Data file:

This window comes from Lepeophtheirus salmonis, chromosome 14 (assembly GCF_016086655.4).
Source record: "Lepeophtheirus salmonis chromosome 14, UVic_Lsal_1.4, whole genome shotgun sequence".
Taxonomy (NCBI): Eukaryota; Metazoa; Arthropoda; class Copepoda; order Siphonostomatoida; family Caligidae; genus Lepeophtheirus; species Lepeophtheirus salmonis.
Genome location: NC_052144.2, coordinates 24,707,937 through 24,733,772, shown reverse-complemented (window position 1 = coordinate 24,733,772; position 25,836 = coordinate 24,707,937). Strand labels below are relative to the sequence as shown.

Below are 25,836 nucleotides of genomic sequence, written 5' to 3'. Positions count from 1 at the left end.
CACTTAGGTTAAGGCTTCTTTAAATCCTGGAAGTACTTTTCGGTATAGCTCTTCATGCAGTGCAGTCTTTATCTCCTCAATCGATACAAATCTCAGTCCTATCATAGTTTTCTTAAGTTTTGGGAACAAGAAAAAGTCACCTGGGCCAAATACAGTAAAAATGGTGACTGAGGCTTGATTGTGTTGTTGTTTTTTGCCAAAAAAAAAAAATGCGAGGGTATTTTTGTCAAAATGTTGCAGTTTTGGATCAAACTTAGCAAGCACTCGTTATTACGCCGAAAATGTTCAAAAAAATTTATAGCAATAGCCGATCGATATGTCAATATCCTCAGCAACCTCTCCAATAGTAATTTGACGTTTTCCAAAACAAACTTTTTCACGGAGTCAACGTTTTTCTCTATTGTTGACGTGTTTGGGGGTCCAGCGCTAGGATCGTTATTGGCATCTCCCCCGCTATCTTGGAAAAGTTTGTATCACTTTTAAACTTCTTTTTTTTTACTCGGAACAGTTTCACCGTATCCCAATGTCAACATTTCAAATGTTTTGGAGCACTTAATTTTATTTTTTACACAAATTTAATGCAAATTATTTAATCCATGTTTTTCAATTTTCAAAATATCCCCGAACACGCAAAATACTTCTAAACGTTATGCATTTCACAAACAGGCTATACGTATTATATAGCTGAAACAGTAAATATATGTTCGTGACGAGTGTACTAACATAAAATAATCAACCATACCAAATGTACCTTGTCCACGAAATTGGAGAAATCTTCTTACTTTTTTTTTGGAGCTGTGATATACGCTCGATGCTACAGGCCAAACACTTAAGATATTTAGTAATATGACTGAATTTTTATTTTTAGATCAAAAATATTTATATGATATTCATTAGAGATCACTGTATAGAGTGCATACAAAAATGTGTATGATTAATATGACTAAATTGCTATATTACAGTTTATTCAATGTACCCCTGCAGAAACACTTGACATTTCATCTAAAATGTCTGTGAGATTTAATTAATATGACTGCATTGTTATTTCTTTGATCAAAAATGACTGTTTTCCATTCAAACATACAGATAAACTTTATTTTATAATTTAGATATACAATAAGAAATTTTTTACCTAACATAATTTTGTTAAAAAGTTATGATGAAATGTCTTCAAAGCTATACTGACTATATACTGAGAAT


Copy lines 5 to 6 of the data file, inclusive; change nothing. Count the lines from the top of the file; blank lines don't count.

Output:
Below are 25,836 nucleotides of genomic sequence, written 5' to 3'. Positions count from 1 at the left end.
CACTTAGGTTAAGGCTTCTTTAAATCCTGGAAGTACTTTTCGGTATAGCTCTTCATGCAGTGCAGTCTTTATCTCCTCAATCGATACAAATCTCAGTCCTATCATAGTTTTCTTAAGTTTTGGGAACAAGAAAAAGTCACCTGGGCCAAATACAGTAAAAATGGTGACTGAGGCTTGATTGTGTTGTTGTTTTTTGCCAAAAAAAAAAAATGCGAGGGTATTTTTGTCAAAATGTTGCAGTTTTGGATCAAACTTAGCAAGCACTCGTTATTACGCCGAAAATGTTCAAAAAAATTTATAGCAATAGCCGATCGATATGTCAATATCCTCAGCAACCTCTCCAATAGTAATTTGACGTTTTCCAAAACAAACTTTTTCACGGAGTCAACGTTTTTCTCTATTGTTGACGTGTTTGGGGGTCCAGCGCTAGGATCGTTATTGGCATCTCCCCCGCTATCTTGGAAAAGTTTGTATCACTTTTAAACTTCTTTTTTTTTACTCGGAACAGTTTCACCGTATCCCAATGTCAACATTTCAAATGTTTTGGAGCACTTAATTTTATTTTTTACACAAATTTAATGCAAATTATTTAATCCATGTTTTTCAATTTTCAAAATATCCCCGAACACGCAAAATACTTCTAAACGTTATGCATTTCACAAACAGGCTATACGTATTATATAGCTGAAACAGTAAATATATGTTCGTGACGAGTGTACTAACATAAAATAATCAACCATACCAAATGTACCTTGTCCACGAAATTGGAGAAATCTTCTTACTTTTTTTTTGGAGCTGTGATATACGCTCGATGCTACAGGCCAAACACTTAAGATATTTAGTAATATGACTGAATTTTTATTTTTAGATCAAAAATATTTATATGATATTCATTAGAGATCACTGTATAGAGTGCATACAAAAATGTGTATGATTAATATGACTAAATTGCTATATTACAGTTTATTCAATGTACCCCTGCAGAAACACTTGACATTTCATCTAAAATGTCTGTGAGATTTAATTAATATGACTGCATTGTTATTTCTTTGATCAAAAATGACTGTTTTCCATTCAAACATACAGATAAACTTTATTTTATAATTTAGATATACAATAAGAAATTTTTTACCTAACATAATTTTGTTAAAAAGTTATGATGAAATGTCTTCAAAGCTATACTGACTATATACTGAGAAT